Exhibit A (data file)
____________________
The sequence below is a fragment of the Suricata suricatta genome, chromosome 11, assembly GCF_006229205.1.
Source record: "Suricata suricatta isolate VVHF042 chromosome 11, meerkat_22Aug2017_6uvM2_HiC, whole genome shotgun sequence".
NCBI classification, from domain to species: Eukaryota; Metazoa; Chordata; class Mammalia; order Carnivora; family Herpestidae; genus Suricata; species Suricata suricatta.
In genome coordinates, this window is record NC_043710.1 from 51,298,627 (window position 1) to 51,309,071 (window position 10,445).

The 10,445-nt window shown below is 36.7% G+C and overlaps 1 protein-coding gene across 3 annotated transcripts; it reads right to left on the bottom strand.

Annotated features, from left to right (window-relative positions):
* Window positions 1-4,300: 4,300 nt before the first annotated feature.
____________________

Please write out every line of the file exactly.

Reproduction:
The sequence below is a fragment of the Suricata suricatta genome, chromosome 11, assembly GCF_006229205.1.
Source record: "Suricata suricatta isolate VVHF042 chromosome 11, meerkat_22Aug2017_6uvM2_HiC, whole genome shotgun sequence".
NCBI classification, from domain to species: Eukaryota; Metazoa; Chordata; class Mammalia; order Carnivora; family Herpestidae; genus Suricata; species Suricata suricatta.
In genome coordinates, this window is record NC_043710.1 from 51,298,627 (window position 1) to 51,309,071 (window position 10,445).

The 10,445-nt window shown below is 36.7% G+C and overlaps 1 protein-coding gene across 3 annotated transcripts; it reads right to left on the bottom strand.

Annotated features, from left to right (window-relative positions):
* Window positions 1-4,300: 4,300 nt before the first annotated feature.